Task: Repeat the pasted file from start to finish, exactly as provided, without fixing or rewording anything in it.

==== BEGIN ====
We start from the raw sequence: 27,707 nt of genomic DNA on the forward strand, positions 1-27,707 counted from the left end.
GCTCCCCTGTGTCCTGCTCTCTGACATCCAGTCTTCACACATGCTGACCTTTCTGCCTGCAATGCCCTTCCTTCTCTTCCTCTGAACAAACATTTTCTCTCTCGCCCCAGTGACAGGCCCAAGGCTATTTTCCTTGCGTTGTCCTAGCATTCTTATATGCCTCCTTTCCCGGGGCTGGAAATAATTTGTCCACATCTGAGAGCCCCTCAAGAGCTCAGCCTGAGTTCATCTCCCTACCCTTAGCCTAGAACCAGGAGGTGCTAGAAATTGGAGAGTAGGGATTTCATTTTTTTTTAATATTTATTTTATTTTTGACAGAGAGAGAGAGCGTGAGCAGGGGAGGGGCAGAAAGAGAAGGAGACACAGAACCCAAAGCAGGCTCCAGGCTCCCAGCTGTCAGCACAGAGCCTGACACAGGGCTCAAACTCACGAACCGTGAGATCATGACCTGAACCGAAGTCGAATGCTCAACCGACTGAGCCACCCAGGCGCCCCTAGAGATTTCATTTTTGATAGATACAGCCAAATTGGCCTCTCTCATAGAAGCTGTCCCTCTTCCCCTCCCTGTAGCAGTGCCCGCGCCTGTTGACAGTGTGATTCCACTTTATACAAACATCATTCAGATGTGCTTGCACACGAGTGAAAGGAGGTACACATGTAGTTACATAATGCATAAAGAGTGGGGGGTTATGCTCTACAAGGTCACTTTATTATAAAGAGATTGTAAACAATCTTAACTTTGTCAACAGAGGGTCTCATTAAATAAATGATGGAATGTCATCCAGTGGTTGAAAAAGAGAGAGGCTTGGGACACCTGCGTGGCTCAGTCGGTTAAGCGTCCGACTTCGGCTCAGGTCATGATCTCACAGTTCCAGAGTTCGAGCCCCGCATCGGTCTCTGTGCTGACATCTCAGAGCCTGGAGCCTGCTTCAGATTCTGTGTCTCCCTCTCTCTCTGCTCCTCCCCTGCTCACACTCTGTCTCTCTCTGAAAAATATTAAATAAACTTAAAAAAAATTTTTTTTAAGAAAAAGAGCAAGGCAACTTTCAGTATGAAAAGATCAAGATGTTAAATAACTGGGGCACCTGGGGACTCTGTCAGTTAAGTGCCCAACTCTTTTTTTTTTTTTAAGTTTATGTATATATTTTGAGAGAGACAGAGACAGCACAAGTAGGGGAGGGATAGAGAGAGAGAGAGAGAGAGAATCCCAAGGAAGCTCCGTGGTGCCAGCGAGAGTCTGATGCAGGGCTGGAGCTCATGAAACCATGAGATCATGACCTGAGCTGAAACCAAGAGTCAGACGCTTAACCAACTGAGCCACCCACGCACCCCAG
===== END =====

We start from the raw sequence: 27,707 nt of genomic DNA on the forward strand, positions 1-27,707 counted from the left end.
GCTCCCCTGTGTCCTGCTCTCTGACATCCAGTCTTCACACATGCTGACCTTTCTGCCTGCAATGCCCTTCCTTCTCTTCCTCTGAACAAACATTTTCTCTCTCGCCCCAGTGACAGGCCCAAGGCTATTTTCCTTGCGTTGTCCTAGCATTCTTATATGCCTCCTTTCCCGGGGCTGGAAATAATTTGTCCACATCTGAGAGCCCCTCAAGAGCTCAGCCTGAGTTCATCTCCCTACCCTTAGCCTAGAACCAGGAGGTGCTAGAAATTGGAGAGTAGGGATTTCATTTTTTTTTAATATTTATTTTATTTTTGACAGAGAGAGAGAGCGTGAGCAGGGGAGGGGCAGAAAGAGAAGGAGACACAGAACCCAAAGCAGGCTCCAGGCTCCCAGCTGTCAGCACAGAGCCTGACACAGGGCTCAAACTCACGAACCGTGAGATCATGACCTGAACCGAAGTCGAATGCTCAACCGACTGAGCCACCCAGGCGCCCCTAGAGATTTCATTTTTGATAGATACAGCCAAATTGGCCTCTCTCATAGAAGCTGTCCCTCTTCCCCTCCCTGTAGCAGTGCCCGCGCCTGTTGACAGTGTGATTCCACTTTATACAAACATCATTCAGATGTGCTTGCACACGAGTGAAAGGAGGTACACATGTAGTTACATAATGCATAAAGAGTGGGGGGTTATGCTCTACAAGGTCACTTTATTATAAAGAGATTGTAAACAATCTTAACTTTGTCAACAGAGGGTCTCATTAAATAAATGATGGAATGTCATCCAGTGGTTGAAAAAGAGAGAGGCTTGGGACACCTGCGTGGCTCAGTCGGTTAAGCGTCCGACTTCGGCTCAGGTCATGATCTCACAGTTCCAGAGTTCGAGCCCCGCATCGGTCTCTGTGCTGACATCTCAGAGCCTGGAGCCTGCTTCAGATTCTGTGTCTCCCTCTCTCTCTGCTCCTCCCCTGCTCACACTCTGTCTCTCTCTGAAAAATATTAAATAAACTTAAAAAAAATTTTTTTTAAGAAAAAGAGCAAGGCAACTTTCAGTATGAAAAGATCAAGATGTTAAATAACTGGGGCACCTGGGGACTCTGTCAGTTAAGTGCCCAACTCTTTTTTTTTTTTTAAGTTTATGTATATATTTTGAGAGAGACAGAGACAGCACAAGTAGGGGAGGGATAGAGAGAGAGAGAGAGAGAGAATCCCAAGGAAGCTCCGTGGTGCCAGCGAGAGTCTGATGCAGGGCTGGAGCTCATGAAACCATGAGATCATGACCTGAGCTGAAACCAAGAGTCAGACGCTTAACCAACTGAGCCACCCACGCACCCCAG